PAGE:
Digital Things of Interest Overview:

Read these Digital Things of Interest for 24 August 2017, which includes the following fabulous foibles:

  • Shocking news the people will give up their privacy for a slice of pizza;
  • The revelation that Amazon basically owns Seattle;
  • A geeky look at the UX design of the credit card payment form;
  • Facebook adding publisher logos to news links to combat fake news.

#SocialMedia #Facebook #FakeNews #DataPrivacy #Amazon #UX #WebDesign

Digital Things of Interest 24 August 2017:

  • Pizza over Privacy?
    • This contains some fascinating privacy insights from the smarties at Stanford. The nub of it is we all claim to want greater privacy but even when we are presented with options and rational information about levels of privacy, we still choose options based on the order in which they are presented, and not the order of privacy. Even worse, if we are offered pizza in exchange for our friends’ email addresses, the question we ask is “does it have pineapple?” I’m not letting any of my friends order pizza for me in the future.


  • Seattle: Amazon Company Town
    • Firstly, let me get the Frasier mention out of the way. There. Now, this is astounding. Amazon occupies 20% of the premium office space in Seattle and occupies more space than the next 40 office space occupiers combined. Wow. For Seattle’s sake, Amazon had better not go down the gurgler.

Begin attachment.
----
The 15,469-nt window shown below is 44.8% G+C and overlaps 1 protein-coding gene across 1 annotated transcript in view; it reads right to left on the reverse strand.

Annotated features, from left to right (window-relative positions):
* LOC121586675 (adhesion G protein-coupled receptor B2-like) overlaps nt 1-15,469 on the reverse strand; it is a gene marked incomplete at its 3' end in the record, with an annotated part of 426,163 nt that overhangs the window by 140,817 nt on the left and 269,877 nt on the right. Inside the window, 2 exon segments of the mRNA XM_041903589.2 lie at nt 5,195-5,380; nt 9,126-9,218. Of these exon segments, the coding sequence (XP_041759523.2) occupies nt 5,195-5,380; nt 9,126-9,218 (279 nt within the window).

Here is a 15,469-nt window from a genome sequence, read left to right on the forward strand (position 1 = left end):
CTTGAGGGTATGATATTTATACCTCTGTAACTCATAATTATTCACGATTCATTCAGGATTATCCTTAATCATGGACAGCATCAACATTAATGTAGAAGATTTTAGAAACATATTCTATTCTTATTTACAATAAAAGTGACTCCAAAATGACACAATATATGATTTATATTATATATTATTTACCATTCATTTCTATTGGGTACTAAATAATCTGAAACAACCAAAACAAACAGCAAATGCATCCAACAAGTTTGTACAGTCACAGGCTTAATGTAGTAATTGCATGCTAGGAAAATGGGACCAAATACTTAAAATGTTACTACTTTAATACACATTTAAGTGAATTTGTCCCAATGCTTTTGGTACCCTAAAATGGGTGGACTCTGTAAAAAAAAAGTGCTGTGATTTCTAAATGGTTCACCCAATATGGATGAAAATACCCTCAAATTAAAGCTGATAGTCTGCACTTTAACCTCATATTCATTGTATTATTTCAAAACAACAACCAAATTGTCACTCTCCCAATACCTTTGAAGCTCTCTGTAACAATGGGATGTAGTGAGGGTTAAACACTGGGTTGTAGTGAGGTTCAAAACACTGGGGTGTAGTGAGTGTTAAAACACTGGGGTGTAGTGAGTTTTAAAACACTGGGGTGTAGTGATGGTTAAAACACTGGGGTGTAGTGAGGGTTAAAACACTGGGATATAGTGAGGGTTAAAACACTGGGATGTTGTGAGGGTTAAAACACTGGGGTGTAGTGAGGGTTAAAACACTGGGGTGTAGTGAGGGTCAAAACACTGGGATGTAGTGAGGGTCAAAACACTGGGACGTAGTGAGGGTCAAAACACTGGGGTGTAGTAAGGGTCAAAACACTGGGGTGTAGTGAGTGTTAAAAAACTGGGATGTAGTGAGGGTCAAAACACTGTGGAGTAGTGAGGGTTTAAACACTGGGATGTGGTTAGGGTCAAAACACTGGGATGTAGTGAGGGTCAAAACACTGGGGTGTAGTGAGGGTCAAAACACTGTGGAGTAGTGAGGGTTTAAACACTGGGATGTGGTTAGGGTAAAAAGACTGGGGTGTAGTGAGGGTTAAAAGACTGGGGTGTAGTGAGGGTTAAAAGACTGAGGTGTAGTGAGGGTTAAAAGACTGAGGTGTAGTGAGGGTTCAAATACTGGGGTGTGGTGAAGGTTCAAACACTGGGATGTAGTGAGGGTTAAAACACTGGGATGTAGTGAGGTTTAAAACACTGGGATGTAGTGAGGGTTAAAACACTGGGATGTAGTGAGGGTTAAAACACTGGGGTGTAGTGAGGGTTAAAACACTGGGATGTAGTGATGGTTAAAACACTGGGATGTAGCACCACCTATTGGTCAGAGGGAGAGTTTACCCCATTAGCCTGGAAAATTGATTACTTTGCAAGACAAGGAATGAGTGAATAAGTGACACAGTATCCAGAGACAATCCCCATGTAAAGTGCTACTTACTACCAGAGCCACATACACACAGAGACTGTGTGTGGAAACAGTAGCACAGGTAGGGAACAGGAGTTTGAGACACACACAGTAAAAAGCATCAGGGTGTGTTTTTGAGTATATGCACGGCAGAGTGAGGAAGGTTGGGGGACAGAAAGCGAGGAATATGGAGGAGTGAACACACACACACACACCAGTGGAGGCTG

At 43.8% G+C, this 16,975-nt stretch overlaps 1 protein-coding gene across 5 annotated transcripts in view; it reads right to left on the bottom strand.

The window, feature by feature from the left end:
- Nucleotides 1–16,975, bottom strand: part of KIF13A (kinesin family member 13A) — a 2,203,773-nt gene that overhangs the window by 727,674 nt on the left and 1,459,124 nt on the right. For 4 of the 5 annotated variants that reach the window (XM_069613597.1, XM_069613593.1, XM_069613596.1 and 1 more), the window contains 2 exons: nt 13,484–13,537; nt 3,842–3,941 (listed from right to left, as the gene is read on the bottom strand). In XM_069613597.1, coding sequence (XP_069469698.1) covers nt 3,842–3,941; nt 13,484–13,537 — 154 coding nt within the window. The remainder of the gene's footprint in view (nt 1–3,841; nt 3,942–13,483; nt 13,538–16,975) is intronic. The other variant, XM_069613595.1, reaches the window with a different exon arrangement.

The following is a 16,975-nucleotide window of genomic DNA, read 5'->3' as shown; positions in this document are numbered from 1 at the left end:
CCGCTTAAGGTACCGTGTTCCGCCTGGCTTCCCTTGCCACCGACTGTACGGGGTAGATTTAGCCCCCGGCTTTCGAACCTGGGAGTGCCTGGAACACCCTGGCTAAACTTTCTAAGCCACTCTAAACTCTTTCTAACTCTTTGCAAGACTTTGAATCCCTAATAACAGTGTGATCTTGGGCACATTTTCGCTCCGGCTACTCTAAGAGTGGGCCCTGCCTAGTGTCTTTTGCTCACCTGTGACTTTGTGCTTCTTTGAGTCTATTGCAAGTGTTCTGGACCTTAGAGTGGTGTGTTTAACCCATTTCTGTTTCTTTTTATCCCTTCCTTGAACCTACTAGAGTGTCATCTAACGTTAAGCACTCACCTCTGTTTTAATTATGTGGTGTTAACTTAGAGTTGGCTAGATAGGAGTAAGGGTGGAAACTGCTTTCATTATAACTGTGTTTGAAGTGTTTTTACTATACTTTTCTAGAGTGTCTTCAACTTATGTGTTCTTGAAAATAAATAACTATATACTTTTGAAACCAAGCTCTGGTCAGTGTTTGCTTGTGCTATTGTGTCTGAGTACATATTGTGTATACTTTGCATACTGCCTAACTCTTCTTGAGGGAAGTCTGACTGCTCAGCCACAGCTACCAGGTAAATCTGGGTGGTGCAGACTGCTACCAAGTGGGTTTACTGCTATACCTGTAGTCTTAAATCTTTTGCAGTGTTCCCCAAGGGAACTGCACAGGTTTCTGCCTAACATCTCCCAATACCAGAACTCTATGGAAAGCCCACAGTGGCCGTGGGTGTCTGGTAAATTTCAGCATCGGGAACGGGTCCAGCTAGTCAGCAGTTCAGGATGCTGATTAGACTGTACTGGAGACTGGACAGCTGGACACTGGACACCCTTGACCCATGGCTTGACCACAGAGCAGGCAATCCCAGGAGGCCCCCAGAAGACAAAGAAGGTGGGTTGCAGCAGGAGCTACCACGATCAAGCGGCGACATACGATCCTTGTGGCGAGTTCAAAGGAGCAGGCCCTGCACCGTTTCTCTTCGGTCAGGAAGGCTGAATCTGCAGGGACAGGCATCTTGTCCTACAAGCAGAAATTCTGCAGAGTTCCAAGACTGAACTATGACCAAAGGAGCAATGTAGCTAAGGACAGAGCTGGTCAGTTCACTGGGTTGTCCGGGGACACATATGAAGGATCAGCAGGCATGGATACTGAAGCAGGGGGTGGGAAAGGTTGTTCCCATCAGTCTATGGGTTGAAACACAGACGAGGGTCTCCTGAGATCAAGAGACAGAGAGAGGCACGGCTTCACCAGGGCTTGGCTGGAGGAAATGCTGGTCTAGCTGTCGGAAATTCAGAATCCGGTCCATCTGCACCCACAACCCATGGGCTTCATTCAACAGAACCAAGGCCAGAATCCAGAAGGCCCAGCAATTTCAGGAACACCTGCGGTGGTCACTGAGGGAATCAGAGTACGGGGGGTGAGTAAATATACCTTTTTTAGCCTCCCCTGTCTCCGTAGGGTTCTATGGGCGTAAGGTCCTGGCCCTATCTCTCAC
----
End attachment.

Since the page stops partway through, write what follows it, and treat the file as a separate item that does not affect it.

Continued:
• The Ultimate UX Design of the Credit Card Payment Form
    • I never thought I would be that excited by discussions of UX designs of credit card forms, but strangely, I was. The pesky forms have probably been the biggest hold up to the adoption of mobile internet transactions. There are any number of times I have given up on a purchase because the form is just dreck. I’m sure Android has something similar, but I’m so glad Safari stores some of the details, and I only have to fill out a couple of bits these days. They get it, I wish others would.


  • Facebook Adds Publisher Logos to News Links
    • Beset as Facebook is by fake news and mis-represented news, Facebook is adding news publisher logos to news links in an effort to reduce the impact and traction of fake news. One the one hand this is good, because it slows the spread of rubbish, on the other hand it’s not so good for small publishers who may not get the offer of a logo. And on the third hand (??) it’s only more likely to enrage to tinfoil-hatted-MSM-sheeple-hating brigade further – assuming they aren’t on some DarkNet version of Facebook already.


That’s it for today. If you find anything of interest in the digital space that you think is worth sharing, please get in touch with me.

Mobile First is NOT Mobile Friendly


Thanks for reading. If you would like to discuss what these digital things of interest might mean for your web property, or you have found something of interest and would like to share it, please feel free to contact me.

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